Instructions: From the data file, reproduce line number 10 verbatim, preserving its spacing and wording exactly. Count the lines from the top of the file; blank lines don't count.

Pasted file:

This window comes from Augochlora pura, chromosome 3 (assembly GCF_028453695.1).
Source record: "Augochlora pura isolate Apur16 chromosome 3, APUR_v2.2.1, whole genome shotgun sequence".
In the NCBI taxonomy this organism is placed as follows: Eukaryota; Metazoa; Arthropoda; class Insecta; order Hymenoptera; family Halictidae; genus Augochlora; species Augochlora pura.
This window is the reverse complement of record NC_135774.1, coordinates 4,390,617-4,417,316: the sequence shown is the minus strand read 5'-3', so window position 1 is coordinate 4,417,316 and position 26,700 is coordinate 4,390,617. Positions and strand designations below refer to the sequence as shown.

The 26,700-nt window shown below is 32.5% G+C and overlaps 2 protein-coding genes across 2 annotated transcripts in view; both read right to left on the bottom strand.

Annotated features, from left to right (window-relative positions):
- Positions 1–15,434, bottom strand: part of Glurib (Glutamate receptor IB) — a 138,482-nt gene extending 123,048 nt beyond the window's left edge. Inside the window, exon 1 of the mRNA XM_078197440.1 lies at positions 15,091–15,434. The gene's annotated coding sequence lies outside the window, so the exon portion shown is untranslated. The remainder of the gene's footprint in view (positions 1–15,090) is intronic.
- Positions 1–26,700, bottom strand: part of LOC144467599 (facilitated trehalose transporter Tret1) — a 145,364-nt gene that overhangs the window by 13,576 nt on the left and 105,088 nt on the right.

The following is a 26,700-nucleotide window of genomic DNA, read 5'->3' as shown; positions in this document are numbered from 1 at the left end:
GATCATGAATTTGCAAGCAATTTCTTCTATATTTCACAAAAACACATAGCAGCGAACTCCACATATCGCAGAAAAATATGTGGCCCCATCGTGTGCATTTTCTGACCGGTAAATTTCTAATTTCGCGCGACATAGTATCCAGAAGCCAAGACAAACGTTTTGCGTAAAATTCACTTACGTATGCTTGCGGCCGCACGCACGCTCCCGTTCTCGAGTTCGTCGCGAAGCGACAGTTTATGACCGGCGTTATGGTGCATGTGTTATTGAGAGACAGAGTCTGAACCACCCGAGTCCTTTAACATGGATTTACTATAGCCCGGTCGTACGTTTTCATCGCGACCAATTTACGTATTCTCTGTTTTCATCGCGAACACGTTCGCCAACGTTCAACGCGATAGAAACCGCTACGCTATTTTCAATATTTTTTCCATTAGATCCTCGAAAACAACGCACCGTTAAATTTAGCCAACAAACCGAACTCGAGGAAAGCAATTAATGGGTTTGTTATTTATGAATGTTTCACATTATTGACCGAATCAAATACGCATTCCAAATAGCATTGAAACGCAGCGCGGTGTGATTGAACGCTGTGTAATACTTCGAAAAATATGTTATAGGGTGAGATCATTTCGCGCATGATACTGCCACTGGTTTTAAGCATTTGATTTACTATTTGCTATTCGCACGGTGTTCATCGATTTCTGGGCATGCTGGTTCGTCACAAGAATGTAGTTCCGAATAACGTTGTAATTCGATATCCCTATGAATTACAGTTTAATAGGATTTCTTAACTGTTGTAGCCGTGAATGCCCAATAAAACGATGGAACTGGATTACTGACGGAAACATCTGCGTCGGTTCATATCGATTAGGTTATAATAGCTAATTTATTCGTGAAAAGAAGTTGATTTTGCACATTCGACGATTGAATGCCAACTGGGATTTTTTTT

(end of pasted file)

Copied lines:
GATCATGAATTTGCAAGCAATTTCTTCTATATTTCACAAAAACACATAGCAGCGAACTCCACATATCGCAGAAAAATATGTGGCCCCATCGTGTGCATTTTCTGACCGGTAAATTTCTAATTTCGCGCGACATAGTATCCAGAAGCCAAGACAAACGTTTTGCGTAAAATTCACTTACGTATGCTTGCGGCCGCACGCACGCTCCCGTTCTCGAGTTCGTCGCGAAGCGACAGTTTATGACCGGCGTTATGGTGCATGTGTTATTGAGAGACAGAGTCTGAACCACCCGAGTCCTTTAACATGGATTTACTATAGCCCGGTCGTACGTTTTCATCGCGACCAATTTACGTATTCTCTGTTTTCATCGCGAACACGTTCGCCAACGTTCAACGCGATAGAAACCGCTACGCTATTTTCAATATTTTTTCCATTAGATCCTCGAAAACAACGCACCGTTAAATTTAGCCAACAAACCGAACTCGAGGAAAGCAATTAATGGGTTTGTTATTTATGAATGTTTCACATTATTGACCGAATCAAATACGCATTCCAAATAGCATTGAAACGCAGCGCGGTGTGATTGAACGCTGTGTAATACTTCGAAAAATATGTTATAGGGTGAGATCATTTCGCGCATGATACTGCCACTGGTTTTAAGCATTTGATTTACTATTTGCTATTCGCACGGTGTTCATCGATTTCTGGGCATGCTGGTTCGTCACAAGAATGTAGTTCCGAATAACGTTGTAATTCGATATCCCTATGAATTACAGTTTAATAGGATTTCTTAACTGTTGTAGCCGTGAATGCCCAATAAAACGATGGAACTGGATTACTGACGGAAACATCTGCGTCGGTTCATATCGATTAGGTTATAATAGCTAATTTATTCGTGAAAAGAAGTTGATTTTGCACATTCGACGATTGAATGCCAACTGGGATTTTTTTT